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Exercises to Increase Vertical Jump

Daniel Brady | April 23, 2013 in Sport
Plyometrics and Weight Lifting

In our previous articles, we have already concluded that strength training (especially Olympic lifting), combined with plyometric training is optimal for increasing vertical jump.

Combining the two training methods far surpasses either method done alone. So this article will outline the relevant exercises that you should be doing from both training methods to maximize your vertical jump.

Strength and Power Exercises for Increasing Vertical Jump

Warm-Up

Before doing a heavy lift, you have to warm up with a lower weight to make your muscles warm and ready. For example if you will squat 100kg for 5 reps, you should first squat 20kg then 60kg for 5-10 reps. A 5-10 minute jog immediately before your gym session can also be useful for increasing your muscle temperature.

Squats

Squats train your entire lower body and torso. It is a great exercise for increasing strength, and having greater strength gives you the base you need to develop great power (for running, jumping and so on). Starting Strength is a great book for making sure your technique is good and safe.
Woman Squatting

Power Cleans

Power cleans use similar muscles to the squat and deadlift, but in a far more power oriented fashion. Power cleans encourage your body to utilize your strength more quickly. The power clean has a very strong correlation with vertical jump, even more so than squats, so you know that it is useful. Consider how fast you have to accelerate the weight for it to move all the way from the ground to your shoulders and you can understand how much power the exercise requires. You will most likely be lifting more than the woman pictured and her feet should have been wider in the last frame, the picture is there only as an example. Technique of this lift is also discussed in Starting Strength.
Woman Doing Power Cleans

Deadlifts

Deadlifts are a great strength exercise, especially for your legs and torso (back in particular). Along with squats, the deadlift is a great way to give you the strength you need to power clean heavier weights. Again, technique for this exercise is described in Starting Strength.
Woman Deadlifting

Plyometric Exercises for Increasing Vertical Jump

Warm-Up

To warm up for plyometrics, you should do similar movements to those you will be training, but at 50-70% intensity. This will help you to avoid injuries that you could sustain from doing high-intensity plyometrics while cold. A good warm-up could consist of the following exercises for a total of 10 minutes.

  • Jogging
  • High-knees and feet-to-glutes
  • Bouncing/hopping on the spot
  • Walking lunges
  • Body weight squats
  • Long jumps

Drop Jumps

The drop jump requires you to jump immediately after touching the ground. The increased elastic energy stored in your hamstrings and glutes from the downward acceleration overloads your muscles then you power upwards. Research suggests that you should be able to squat 1.5x your body weight before incorporating box jumps into your routine, and young children should not do it at all because their bones are not fully developed strength-wise. Drop Jump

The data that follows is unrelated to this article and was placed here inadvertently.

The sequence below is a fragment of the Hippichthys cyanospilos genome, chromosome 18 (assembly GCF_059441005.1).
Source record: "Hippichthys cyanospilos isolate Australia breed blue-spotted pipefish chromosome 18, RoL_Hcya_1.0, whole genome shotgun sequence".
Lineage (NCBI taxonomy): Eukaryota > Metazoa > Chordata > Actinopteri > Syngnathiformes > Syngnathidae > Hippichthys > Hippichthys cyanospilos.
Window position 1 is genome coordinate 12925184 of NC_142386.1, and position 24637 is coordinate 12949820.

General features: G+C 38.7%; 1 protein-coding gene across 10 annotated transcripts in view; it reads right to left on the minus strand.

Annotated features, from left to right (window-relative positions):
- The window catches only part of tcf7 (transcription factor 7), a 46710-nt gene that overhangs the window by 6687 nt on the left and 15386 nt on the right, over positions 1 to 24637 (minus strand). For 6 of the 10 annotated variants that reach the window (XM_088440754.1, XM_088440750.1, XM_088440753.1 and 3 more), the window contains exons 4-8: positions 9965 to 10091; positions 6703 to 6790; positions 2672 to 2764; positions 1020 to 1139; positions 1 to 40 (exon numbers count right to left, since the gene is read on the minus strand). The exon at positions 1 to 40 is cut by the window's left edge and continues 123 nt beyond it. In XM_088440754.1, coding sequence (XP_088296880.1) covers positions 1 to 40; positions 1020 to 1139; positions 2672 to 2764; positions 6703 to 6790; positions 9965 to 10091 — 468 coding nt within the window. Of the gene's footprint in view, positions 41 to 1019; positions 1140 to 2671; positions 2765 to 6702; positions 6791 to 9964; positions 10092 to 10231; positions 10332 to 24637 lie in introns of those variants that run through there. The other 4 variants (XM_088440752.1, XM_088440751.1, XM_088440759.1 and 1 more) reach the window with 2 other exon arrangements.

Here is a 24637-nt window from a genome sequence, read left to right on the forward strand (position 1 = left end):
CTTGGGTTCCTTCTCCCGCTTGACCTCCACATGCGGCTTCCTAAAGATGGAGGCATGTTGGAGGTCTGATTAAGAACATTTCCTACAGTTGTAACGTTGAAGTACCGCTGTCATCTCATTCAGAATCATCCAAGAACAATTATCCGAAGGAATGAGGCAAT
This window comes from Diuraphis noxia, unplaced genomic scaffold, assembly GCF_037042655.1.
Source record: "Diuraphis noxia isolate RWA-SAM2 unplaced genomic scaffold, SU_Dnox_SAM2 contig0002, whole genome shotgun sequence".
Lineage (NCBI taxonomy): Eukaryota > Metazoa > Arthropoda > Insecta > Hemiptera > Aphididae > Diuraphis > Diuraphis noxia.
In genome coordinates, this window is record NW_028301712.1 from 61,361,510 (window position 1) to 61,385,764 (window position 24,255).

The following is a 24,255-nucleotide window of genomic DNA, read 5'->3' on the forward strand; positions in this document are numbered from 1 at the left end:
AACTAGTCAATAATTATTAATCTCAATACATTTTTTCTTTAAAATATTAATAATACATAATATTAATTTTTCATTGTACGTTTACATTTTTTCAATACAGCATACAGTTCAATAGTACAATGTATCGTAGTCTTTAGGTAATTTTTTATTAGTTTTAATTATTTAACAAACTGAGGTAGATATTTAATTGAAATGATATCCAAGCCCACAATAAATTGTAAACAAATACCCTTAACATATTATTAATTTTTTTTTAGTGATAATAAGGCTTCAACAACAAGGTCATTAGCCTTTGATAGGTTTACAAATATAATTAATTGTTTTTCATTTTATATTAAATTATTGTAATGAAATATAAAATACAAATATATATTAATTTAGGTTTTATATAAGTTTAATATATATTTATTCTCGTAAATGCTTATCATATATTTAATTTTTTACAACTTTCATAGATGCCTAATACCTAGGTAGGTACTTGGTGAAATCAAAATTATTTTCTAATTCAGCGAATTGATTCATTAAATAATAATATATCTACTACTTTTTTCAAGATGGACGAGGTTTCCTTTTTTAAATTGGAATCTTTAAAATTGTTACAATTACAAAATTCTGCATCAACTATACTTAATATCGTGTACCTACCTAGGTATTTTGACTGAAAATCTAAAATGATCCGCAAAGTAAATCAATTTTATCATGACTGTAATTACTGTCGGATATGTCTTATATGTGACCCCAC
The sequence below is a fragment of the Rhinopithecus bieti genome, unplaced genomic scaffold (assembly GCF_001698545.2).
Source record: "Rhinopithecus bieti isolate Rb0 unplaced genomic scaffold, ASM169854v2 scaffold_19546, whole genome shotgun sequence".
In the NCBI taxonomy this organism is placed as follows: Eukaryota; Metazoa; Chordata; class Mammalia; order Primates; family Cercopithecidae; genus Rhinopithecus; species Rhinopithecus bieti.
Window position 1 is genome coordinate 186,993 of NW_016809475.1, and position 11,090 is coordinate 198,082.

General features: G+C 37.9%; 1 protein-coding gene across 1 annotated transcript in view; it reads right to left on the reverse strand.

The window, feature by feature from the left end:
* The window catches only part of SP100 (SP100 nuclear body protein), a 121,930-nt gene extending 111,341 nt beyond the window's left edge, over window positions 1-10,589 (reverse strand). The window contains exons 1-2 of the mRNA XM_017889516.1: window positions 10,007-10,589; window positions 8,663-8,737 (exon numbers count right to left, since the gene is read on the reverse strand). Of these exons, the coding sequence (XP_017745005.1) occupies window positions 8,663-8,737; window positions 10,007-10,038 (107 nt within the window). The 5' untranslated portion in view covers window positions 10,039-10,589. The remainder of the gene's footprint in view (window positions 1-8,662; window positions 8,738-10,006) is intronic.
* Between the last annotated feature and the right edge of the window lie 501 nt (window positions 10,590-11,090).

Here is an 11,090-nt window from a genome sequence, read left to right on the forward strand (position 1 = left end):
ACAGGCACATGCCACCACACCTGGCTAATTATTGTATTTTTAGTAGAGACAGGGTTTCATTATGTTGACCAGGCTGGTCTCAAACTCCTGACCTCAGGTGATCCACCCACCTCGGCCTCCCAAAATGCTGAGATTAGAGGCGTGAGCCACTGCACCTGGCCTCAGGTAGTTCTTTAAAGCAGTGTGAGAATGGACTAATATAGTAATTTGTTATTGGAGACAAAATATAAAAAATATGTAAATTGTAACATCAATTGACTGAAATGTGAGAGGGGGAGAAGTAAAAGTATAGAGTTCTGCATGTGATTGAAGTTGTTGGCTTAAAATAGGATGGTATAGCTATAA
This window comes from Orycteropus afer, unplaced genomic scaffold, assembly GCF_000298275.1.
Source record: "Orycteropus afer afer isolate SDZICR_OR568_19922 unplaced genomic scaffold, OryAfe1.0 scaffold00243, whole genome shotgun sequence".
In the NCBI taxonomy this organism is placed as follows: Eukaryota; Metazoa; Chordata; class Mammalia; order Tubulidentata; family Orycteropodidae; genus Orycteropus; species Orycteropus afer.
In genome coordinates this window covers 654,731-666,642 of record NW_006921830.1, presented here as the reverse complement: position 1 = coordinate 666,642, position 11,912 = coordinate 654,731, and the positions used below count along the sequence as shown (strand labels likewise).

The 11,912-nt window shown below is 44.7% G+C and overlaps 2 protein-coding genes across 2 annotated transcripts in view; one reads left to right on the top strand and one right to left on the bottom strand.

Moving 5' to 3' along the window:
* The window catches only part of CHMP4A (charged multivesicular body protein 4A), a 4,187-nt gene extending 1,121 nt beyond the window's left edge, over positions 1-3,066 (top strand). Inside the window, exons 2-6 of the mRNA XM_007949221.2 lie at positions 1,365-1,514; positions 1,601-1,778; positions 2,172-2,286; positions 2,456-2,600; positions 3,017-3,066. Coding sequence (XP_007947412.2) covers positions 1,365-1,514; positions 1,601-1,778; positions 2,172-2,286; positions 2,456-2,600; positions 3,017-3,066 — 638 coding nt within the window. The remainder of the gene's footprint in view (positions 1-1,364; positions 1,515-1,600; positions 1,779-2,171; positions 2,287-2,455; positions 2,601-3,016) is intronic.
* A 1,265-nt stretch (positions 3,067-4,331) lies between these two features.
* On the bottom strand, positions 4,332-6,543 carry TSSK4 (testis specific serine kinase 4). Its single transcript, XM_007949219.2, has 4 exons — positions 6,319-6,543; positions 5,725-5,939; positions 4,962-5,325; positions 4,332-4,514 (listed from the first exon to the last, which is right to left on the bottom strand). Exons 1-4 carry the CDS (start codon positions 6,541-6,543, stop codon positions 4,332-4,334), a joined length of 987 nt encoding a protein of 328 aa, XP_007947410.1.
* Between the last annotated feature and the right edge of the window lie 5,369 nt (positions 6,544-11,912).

Single/Double Leg Hurdle Hops

Hurdle hops train your body in a similar fashion to the drop jump, but anybody can do this exercise. As soon as you land, you should immediately explode as high as possible over the next hurdle. If you take it easy and just bounce over the hurdles you will be reducing the benefit of the training.
Single Leg Hurdle Hops

Box Jumps

While box jumps are a similar movement to hurdle hops, it forces you to jump a certain high for each rep and you can easily measure your progress in height. You can add resistance by holding dumbbells with straight arms.
Box Jump

Training Program

A simple training program will do each of these exercises for 3 sets of 5 for strength exercises and 3 sets of 10 for plyometric exercises. You should be regularly increasing the intensity (every week): the weight for the weight lifting, and the height for the plyometrics. Your program could look like this:

Strength Half

  • Warmup
  • Squats – 3×5
  • Power Cleans – 3×5 (on alternating workouts to the deadlift)
  • Deadlifts – 3×5 (on alternating workouts to the power clean)

Plyometrics Half

  • Warmup
  • Drop Jumps – 3×10 (if you meet the age and 1.5x body weight squat requirements)
  • Single Leg Hurdle Hops – 3×10 (on alternating workouts to the box jumps)
  • Double Leg Hurdle Hops – 3×10 (on alternating workouts to the box jumps)
  • Box Jumps 3×10 (on alternating workouts to the hurdle hops)

Optional Extras

  • Sport specific speed and agility drills.

Including rest periods, it should take you around 45 minutes to finish. This program has the potential to add half an inch per week to your vertical jump. That is about the rate that similar programs have achieved when studied by scientific journals.[1] This number can vary depending on your training level though.



Email: danielbrady_89@hotmail.com
Daniel has a strong interest in evidence supported fitness training, preparation and supplementation. His goal is to provide clear information that simply works. He's currently 16 kg of muscle above his starting weight (7kg in the past 12 months), and targeting a continued growth rate of 5kg+ per year.
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